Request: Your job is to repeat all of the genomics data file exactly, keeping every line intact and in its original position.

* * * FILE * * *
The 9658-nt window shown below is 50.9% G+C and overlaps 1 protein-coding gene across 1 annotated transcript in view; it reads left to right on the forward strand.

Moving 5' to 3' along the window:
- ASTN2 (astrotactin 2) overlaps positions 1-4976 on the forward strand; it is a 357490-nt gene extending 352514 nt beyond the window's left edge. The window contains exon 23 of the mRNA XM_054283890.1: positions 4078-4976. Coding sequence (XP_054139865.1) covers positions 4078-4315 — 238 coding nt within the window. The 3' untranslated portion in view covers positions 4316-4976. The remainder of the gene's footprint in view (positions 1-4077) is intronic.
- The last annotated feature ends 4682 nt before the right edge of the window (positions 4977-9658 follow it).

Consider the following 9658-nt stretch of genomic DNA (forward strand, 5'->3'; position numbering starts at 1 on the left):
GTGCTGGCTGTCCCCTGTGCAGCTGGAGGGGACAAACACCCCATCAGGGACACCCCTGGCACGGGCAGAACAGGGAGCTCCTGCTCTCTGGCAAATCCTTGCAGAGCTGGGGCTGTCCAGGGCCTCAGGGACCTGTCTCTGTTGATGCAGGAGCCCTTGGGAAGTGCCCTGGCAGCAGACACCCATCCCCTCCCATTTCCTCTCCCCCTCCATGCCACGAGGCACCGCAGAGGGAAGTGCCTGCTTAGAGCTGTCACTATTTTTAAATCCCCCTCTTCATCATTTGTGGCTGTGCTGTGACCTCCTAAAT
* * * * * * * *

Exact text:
The 9658-nt window shown below is 50.9% G+C and overlaps 1 protein-coding gene across 1 annotated transcript in view; it reads left to right on the forward strand.

Moving 5' to 3' along the window:
- ASTN2 (astrotactin 2) overlaps positions 1-4976 on the forward strand; it is a 357490-nt gene extending 352514 nt beyond the window's left edge. The window contains exon 23 of the mRNA XM_054283890.1: positions 4078-4976. Coding sequence (XP_054139865.1) covers positions 4078-4315 — 238 coding nt within the window. The 3' untranslated portion in view covers positions 4316-4976. The remainder of the gene's footprint in view (positions 1-4077) is intronic.
- The last annotated feature ends 4682 nt before the right edge of the window (positions 4977-9658 follow it).

Consider the following 9658-nt stretch of genomic DNA (forward strand, 5'->3'; position numbering starts at 1 on the left):
GTGCTGGCTGTCCCCTGTGCAGCTGGAGGGGACAAACACCCCATCAGGGACACCCCTGGCACGGGCAGAACAGGGAGCTCCTGCTCTCTGGCAAATCCTTGCAGAGCTGGGGCTGTCCAGGGCCTCAGGGACCTGTCTCTGTTGATGCAGGAGCCCTTGGGAAGTGCCCTGGCAGCAGACACCCATCCCCTCCCATTTCCTCTCCCCCTCCATGCCACGAGGCACCGCAGAGGGAAGTGCCTGCTTAGAGCTGTCACTATTTTTAAATCCCCCTCTTCATCATTTGTGGCTGTGCTGTGACCTCCTAAAT